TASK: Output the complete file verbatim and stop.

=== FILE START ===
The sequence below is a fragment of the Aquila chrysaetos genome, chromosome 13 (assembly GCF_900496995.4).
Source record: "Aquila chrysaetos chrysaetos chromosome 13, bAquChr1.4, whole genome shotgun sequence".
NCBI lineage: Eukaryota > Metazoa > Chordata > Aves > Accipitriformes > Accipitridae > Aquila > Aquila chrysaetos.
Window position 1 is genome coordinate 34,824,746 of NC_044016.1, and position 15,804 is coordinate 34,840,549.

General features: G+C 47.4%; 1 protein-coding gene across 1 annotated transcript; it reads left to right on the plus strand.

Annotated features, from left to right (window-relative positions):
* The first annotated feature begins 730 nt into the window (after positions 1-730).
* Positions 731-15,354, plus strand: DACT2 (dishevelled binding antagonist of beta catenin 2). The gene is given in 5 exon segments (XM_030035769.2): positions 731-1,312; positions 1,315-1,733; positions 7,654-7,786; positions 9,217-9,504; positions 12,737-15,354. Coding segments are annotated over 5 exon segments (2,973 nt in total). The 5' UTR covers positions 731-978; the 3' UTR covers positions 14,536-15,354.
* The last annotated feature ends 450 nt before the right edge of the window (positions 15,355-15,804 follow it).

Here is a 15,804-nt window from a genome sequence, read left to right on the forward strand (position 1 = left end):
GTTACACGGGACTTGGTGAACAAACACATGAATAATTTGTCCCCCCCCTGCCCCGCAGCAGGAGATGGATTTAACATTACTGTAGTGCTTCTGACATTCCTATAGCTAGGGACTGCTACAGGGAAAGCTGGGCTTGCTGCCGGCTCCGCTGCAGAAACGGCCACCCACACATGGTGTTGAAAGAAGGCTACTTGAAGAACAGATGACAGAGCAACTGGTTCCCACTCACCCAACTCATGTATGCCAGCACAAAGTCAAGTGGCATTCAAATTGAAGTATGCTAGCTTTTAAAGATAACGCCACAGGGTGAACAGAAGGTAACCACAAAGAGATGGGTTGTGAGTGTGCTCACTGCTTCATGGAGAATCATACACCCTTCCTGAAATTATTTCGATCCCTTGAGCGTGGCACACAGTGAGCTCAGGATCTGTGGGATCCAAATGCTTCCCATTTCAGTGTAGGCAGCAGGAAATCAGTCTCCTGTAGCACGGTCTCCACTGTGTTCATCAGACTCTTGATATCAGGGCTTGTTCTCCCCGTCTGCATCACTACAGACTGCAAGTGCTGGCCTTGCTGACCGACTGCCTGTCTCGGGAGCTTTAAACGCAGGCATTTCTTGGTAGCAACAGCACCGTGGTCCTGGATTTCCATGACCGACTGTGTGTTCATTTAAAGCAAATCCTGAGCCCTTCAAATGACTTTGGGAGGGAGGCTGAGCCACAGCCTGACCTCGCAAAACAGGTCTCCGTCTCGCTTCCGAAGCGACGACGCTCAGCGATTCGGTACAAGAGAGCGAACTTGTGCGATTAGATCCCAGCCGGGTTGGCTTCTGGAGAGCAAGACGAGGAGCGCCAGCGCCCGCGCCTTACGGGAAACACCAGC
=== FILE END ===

The sequence below is a fragment of the Aquila chrysaetos genome, chromosome 13 (assembly GCF_900496995.4).
Source record: "Aquila chrysaetos chrysaetos chromosome 13, bAquChr1.4, whole genome shotgun sequence".
NCBI lineage: Eukaryota > Metazoa > Chordata > Aves > Accipitriformes > Accipitridae > Aquila > Aquila chrysaetos.
Window position 1 is genome coordinate 34,824,746 of NC_044016.1, and position 15,804 is coordinate 34,840,549.

General features: G+C 47.4%; 1 protein-coding gene across 1 annotated transcript; it reads left to right on the plus strand.

Annotated features, from left to right (window-relative positions):
* The first annotated feature begins 730 nt into the window (after positions 1-730).
* Positions 731-15,354, plus strand: DACT2 (dishevelled binding antagonist of beta catenin 2). The gene is given in 5 exon segments (XM_030035769.2): positions 731-1,312; positions 1,315-1,733; positions 7,654-7,786; positions 9,217-9,504; positions 12,737-15,354. Coding segments are annotated over 5 exon segments (2,973 nt in total). The 5' UTR covers positions 731-978; the 3' UTR covers positions 14,536-15,354.
* The last annotated feature ends 450 nt before the right edge of the window (positions 15,355-15,804 follow it).

Here is a 15,804-nt window from a genome sequence, read left to right on the forward strand (position 1 = left end):
GTTACACGGGACTTGGTGAACAAACACATGAATAATTTGTCCCCCCCCTGCCCCGCAGCAGGAGATGGATTTAACATTACTGTAGTGCTTCTGACATTCCTATAGCTAGGGACTGCTACAGGGAAAGCTGGGCTTGCTGCCGGCTCCGCTGCAGAAACGGCCACCCACACATGGTGTTGAAAGAAGGCTACTTGAAGAACAGATGACAGAGCAACTGGTTCCCACTCACCCAACTCATGTATGCCAGCACAAAGTCAAGTGGCATTCAAATTGAAGTATGCTAGCTTTTAAAGATAACGCCACAGGGTGAACAGAAGGTAACCACAAAGAGATGGGTTGTGAGTGTGCTCACTGCTTCATGGAGAATCATACACCCTTCCTGAAATTATTTCGATCCCTTGAGCGTGGCACACAGTGAGCTCAGGATCTGTGGGATCCAAATGCTTCCCATTTCAGTGTAGGCAGCAGGAAATCAGTCTCCTGTAGCACGGTCTCCACTGTGTTCATCAGACTCTTGATATCAGGGCTTGTTCTCCCCGTCTGCATCACTACAGACTGCAAGTGCTGGCCTTGCTGACCGACTGCCTGTCTCGGGAGCTTTAAACGCAGGCATTTCTTGGTAGCAACAGCACCGTGGTCCTGGATTTCCATGACCGACTGTGTGTTCATTTAAAGCAAATCCTGAGCCCTTCAAATGACTTTGGGAGGGAGGCTGAGCCACAGCCTGACCTCGCAAAACAGGTCTCCGTCTCGCTTCCGAAGCGACGACGCTCAGCGATTCGGTACAAGAGAGCGAACTTGTGCGATTAGATCCCAGCCGGGTTGGCTTCTGGAGAGCAAGACGAGGAGCGCCAGCGCCCGCGCCTTACGGGAAACACCAGC